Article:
2
$\begingroup$

Suppose that $\Gamma$ is a discrete group acting on a compact Hausdorff space $X$. Suppose that there exists a quasi-invariant measure $\nu$ on $X$ which has full support. Show that there is an embedding from the reduced crossed product $C(X) \rtimes_{\alpha,r}\Gamma$ into the von Neumann crossed product $L^{\infty}(X) \ltimes \Gamma$.

Define a map $T:C(X) \to \mathbb{BL}^2(X, \nu)$ by $T(f)=M_f$, where $M_f(g)=fg$. Then $T$ is an isometry. (The proof is here.) The map $\tilde{T}:L^{\infty}(X,\nu) \to \mathbb{B}(L^2(X,\nu))$ defined by $\tilde{T}(f)=M_f$, where $M_f(g)=fg$ is an isometric $*$-homomorphism. Moreover the map $j: C(X) \to L^{\infty}(X,\nu)$ is defined by $j(f)=f$ is injective (look here.) The reduced crossed product $C(X) \rtimes_{\alpha,r}\Gamma$ is the norm closure of the elements of the form $\left\{\sum_s\pi(f_s)(1 \otimes \lambda_s): \text{finite sum}\right\}$ inside $\mathbb{B}\left(L^2(X,\nu) \otimes l^2(\Gamma)\right)$, where $$\pi: C(X) \to\mathbb{B}\left(L^2(X,\nu) \otimes l^2(\Gamma)\right)$$ is defined by $\pi(f)(\xi_t \otimes \delta_t)=T(\alpha_{t^{-1}}(f))(\xi_t)\otimes \delta_t$ and $\alpha_{t^{-1}}:C(X) \to C(X)$ is defined by $\alpha_{t^{-1}}(f)(x)=f(t.x)$. The crossed product von Neumann algebra $ L^{\infty}(X)\ltimes \Gamma$ is the weak$^*$-closure of the elements of the form $\left\{\sum_s\tilde{\pi}(f_s)(1 \otimes \lambda_s): \text{finite sum}\right\}$ inside $\mathbb{B}\left(L^2(X,\nu) \otimes l^2(\Gamma)\right)$, where $$\tilde{\pi}: L^{\infty}(X) \to\mathbb{B}\left(L^2(X,\nu) \otimes l^2(\Gamma)\right)$$ is defined by $\tilde{\pi}(f)(\xi_t \otimes \delta_t)=\tilde{T} (\alpha_{t^{-1}}(f))(\xi_t)\otimes \delta_t$ and $\alpha_{t^{-1}}:L^{\infty}(X) \to L^{\infty}(X)$ is defined by $\alpha_{t^{-1}}(f)(x)=f(t.x)$.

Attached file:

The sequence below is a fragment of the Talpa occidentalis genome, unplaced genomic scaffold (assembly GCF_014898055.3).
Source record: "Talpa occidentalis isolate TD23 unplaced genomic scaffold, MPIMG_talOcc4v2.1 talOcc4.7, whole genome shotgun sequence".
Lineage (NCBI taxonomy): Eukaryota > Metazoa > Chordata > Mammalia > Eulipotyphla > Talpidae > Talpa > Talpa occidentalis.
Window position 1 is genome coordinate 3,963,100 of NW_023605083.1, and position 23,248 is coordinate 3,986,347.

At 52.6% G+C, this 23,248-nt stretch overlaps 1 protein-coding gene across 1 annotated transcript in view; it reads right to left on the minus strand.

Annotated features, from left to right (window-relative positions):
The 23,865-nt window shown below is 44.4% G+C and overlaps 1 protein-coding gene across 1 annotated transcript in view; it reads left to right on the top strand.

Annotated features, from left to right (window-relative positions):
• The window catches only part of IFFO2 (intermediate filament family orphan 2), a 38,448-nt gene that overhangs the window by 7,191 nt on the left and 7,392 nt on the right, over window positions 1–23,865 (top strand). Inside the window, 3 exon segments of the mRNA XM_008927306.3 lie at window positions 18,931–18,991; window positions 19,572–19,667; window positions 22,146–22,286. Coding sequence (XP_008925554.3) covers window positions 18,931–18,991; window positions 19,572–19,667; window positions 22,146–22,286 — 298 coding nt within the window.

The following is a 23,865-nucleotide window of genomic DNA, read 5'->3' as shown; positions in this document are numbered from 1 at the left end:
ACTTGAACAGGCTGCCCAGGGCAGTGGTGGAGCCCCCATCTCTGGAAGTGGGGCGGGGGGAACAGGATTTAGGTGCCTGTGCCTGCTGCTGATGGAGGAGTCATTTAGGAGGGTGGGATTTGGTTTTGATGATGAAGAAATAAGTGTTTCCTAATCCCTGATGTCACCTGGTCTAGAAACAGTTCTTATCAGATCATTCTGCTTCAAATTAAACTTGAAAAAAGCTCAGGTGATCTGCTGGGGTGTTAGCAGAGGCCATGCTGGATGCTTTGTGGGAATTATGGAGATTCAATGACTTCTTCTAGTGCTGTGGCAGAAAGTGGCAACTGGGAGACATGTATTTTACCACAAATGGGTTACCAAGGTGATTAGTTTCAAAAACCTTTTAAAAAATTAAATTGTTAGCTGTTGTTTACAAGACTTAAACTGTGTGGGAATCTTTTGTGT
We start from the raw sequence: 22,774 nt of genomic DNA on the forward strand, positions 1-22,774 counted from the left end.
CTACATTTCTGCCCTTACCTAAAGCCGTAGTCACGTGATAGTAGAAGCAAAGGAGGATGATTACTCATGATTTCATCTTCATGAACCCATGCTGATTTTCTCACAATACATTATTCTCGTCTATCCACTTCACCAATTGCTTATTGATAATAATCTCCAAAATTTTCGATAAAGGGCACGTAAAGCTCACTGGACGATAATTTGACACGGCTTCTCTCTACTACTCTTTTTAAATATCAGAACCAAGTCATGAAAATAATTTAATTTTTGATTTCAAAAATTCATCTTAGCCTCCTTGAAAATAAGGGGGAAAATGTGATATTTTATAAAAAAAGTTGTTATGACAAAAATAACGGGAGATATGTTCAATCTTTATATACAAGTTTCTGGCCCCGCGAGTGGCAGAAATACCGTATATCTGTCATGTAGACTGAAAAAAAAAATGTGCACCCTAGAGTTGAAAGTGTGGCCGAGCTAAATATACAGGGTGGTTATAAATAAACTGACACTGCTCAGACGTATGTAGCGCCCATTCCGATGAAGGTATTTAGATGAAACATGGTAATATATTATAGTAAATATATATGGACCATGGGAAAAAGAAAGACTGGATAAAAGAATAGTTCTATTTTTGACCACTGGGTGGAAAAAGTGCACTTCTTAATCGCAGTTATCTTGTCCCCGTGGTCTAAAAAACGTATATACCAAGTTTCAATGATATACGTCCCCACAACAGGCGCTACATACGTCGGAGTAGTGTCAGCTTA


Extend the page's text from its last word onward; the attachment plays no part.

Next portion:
Now I want to show that $j$, defined from $C(X) \rtimes_{\alpha,r}\Gamma \to L^{\infty}(X) \ltimes \Gamma$ by $j\left(\sum_s\pi(f_s)(1\otimes \lambda_s)\right)=\sum_s\tilde{\pi}(f_s)(1\otimes \lambda_s)$ is an embedding. Whenever, $f \in C(X)$, $\pi(f)=\tilde{\pi}(f)$. Thus, $j\left(\sum_s\pi(f_s)(1\otimes \lambda_s)\right)=\sum_s\tilde{\pi}(f_s)(1\otimes \lambda_s)=\sum_s\pi(f_s)(1\otimes \lambda_s)$.

Now I am a bit confused on what to show. What exactly do I show now??

Thanks for the help!!

$\endgroup$
0
$\begingroup$

The norm closure of the set $\left\{\sum_{s}\pi(f_s)(1\otimes \lambda_s)\right\}$ inside $\mathbb{B}(L^2(X,\nu) \otimes l^2(\Gamma))$ is a subset of the weak$^*$-closure of the set he set $\left\{\sum_{s}\pi(f_s)(1\otimes \lambda_s)\right\}$ inside $\mathbb{B}(L^2(X,\nu)\otimes l^2(\Gamma))$. Thus, $C(X) \rtimes_{\alpha,r} \Gamma \subset L^{\infty}(X) \ltimes \Gamma$.

| cite | improve this answer | |
$\endgroup$

Your Answer

By clicking “Post Your Answer”, you agree to our terms of service, privacy policy and cookie policy

Not the answer you're looking for? Browse other questions tagged or ask your own question.